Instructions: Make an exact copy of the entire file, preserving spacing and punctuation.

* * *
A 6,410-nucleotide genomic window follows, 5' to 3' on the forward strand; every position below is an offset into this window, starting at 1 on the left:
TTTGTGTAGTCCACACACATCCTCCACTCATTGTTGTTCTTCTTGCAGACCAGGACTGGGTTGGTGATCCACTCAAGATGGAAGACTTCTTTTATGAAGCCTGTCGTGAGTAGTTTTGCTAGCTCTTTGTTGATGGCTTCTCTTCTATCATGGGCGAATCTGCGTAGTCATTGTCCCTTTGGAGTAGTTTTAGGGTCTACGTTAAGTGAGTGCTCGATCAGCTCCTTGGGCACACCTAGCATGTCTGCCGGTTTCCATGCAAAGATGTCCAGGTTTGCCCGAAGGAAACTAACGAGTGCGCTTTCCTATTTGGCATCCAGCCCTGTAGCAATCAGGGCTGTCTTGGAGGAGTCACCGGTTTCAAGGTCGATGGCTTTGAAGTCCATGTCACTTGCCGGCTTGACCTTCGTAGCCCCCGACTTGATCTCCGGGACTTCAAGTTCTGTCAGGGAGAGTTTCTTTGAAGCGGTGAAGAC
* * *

A 6,410-nucleotide genomic window follows, 5' to 3' on the forward strand; every position below is an offset into this window, starting at 1 on the left:
TTTGTGTAGTCCACACACATCCTCCACTCATTGTTGTTCTTCTTGCAGACCAGGACTGGGTTGGTGATCCACTCAAGATGGAAGACTTCTTTTATGAAGCCTGTCGTGAGTAGTTTTGCTAGCTCTTTGTTGATGGCTTCTCTTCTATCATGGGCGAATCTGCGTAGTCATTGTCCCTTTGGAGTAGTTTTAGGGTCTACGTTAAGTGAGTGCTCGATCAGCTCCTTGGGCACACCTAGCATGTCTGCCGGTTTCCATGCAAAGATGTCCAGGTTTGCCCGAAGGAAACTAACGAGTGCGCTTTCCTATTTGGCATCCAGCCCTGTAGCAATCAGGGCTGTCTTGGAGGAGTCACCGGTTTCAAGGTCGATGGCTTTGAAGTCCATGTCACTTGCCGGCTTGACCTTCGTAGCCCCCGACTTGATCTCCGGGACTTCAAGTTCTGTCAGGGAGAGTTTCTTTGAAGCGGTGAAGAC